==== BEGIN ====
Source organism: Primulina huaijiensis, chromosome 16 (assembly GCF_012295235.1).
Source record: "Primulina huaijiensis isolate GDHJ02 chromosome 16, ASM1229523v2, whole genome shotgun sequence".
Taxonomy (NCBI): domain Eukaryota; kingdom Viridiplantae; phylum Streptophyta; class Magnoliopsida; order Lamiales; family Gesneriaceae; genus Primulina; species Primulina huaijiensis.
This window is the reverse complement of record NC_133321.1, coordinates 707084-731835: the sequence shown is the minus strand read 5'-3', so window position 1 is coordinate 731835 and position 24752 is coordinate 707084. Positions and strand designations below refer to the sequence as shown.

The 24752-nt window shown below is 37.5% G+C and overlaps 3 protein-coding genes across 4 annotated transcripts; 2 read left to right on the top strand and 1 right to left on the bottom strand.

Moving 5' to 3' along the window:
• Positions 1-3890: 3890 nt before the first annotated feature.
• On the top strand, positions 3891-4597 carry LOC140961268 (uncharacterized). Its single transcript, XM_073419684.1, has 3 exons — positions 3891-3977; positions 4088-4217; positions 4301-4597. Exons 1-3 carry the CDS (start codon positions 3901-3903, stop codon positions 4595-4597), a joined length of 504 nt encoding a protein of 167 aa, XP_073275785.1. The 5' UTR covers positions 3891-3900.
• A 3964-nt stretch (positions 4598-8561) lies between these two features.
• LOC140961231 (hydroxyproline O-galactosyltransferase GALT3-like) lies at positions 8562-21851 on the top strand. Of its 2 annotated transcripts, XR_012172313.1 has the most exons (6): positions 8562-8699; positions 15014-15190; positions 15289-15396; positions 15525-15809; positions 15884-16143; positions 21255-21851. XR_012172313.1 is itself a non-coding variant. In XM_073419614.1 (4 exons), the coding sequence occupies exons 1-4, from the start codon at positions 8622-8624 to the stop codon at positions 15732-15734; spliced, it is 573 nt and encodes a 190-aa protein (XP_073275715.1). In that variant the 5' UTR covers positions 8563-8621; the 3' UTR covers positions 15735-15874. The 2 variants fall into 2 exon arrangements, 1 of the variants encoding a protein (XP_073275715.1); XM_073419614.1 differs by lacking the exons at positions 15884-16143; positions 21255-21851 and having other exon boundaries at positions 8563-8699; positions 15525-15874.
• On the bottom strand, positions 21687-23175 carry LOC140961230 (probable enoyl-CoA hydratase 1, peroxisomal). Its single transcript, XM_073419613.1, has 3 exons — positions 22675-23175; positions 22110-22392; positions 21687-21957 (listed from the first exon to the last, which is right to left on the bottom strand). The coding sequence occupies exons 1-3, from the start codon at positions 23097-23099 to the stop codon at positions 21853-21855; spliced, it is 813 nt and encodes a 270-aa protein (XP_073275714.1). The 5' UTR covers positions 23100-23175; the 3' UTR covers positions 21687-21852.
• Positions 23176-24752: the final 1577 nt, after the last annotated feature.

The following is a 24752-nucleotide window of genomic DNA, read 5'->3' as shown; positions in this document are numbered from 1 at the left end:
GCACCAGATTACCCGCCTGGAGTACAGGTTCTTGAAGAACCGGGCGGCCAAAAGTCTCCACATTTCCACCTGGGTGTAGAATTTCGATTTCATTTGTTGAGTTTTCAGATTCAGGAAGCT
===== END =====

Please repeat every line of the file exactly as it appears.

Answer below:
Source organism: Primulina huaijiensis, chromosome 16 (assembly GCF_012295235.1).
Source record: "Primulina huaijiensis isolate GDHJ02 chromosome 16, ASM1229523v2, whole genome shotgun sequence".
Taxonomy (NCBI): domain Eukaryota; kingdom Viridiplantae; phylum Streptophyta; class Magnoliopsida; order Lamiales; family Gesneriaceae; genus Primulina; species Primulina huaijiensis.
This window is the reverse complement of record NC_133321.1, coordinates 707084-731835: the sequence shown is the minus strand read 5'-3', so window position 1 is coordinate 731835 and position 24752 is coordinate 707084. Positions and strand designations below refer to the sequence as shown.

The 24752-nt window shown below is 37.5% G+C and overlaps 3 protein-coding genes across 4 annotated transcripts; 2 read left to right on the top strand and 1 right to left on the bottom strand.

Moving 5' to 3' along the window:
• Positions 1-3890: 3890 nt before the first annotated feature.
• On the top strand, positions 3891-4597 carry LOC140961268 (uncharacterized). Its single transcript, XM_073419684.1, has 3 exons — positions 3891-3977; positions 4088-4217; positions 4301-4597. Exons 1-3 carry the CDS (start codon positions 3901-3903, stop codon positions 4595-4597), a joined length of 504 nt encoding a protein of 167 aa, XP_073275785.1. The 5' UTR covers positions 3891-3900.
• A 3964-nt stretch (positions 4598-8561) lies between these two features.
• LOC140961231 (hydroxyproline O-galactosyltransferase GALT3-like) lies at positions 8562-21851 on the top strand. Of its 2 annotated transcripts, XR_012172313.1 has the most exons (6): positions 8562-8699; positions 15014-15190; positions 15289-15396; positions 15525-15809; positions 15884-16143; positions 21255-21851. XR_012172313.1 is itself a non-coding variant. In XM_073419614.1 (4 exons), the coding sequence occupies exons 1-4, from the start codon at positions 8622-8624 to the stop codon at positions 15732-15734; spliced, it is 573 nt and encodes a 190-aa protein (XP_073275715.1). In that variant the 5' UTR covers positions 8563-8621; the 3' UTR covers positions 15735-15874. The 2 variants fall into 2 exon arrangements, 1 of the variants encoding a protein (XP_073275715.1); XM_073419614.1 differs by lacking the exons at positions 15884-16143; positions 21255-21851 and having other exon boundaries at positions 8563-8699; positions 15525-15874.
• On the bottom strand, positions 21687-23175 carry LOC140961230 (probable enoyl-CoA hydratase 1, peroxisomal). Its single transcript, XM_073419613.1, has 3 exons — positions 22675-23175; positions 22110-22392; positions 21687-21957 (listed from the first exon to the last, which is right to left on the bottom strand). The coding sequence occupies exons 1-3, from the start codon at positions 23097-23099 to the stop codon at positions 21853-21855; spliced, it is 813 nt and encodes a 270-aa protein (XP_073275714.1). The 5' UTR covers positions 23100-23175; the 3' UTR covers positions 21687-21852.
• Positions 23176-24752: the final 1577 nt, after the last annotated feature.

The following is a 24752-nucleotide window of genomic DNA, read 5'->3' as shown; positions in this document are numbered from 1 at the left end:
GCACCAGATTACCCGCCTGGAGTACAGGTTCTTGAAGAACCGGGCGGCCAAAAGTCTCCACATTTCCACCTGGGTGTAGAATTTCGATTTCATTTGTTGAGTTTTCAGATTCAGGAAGCT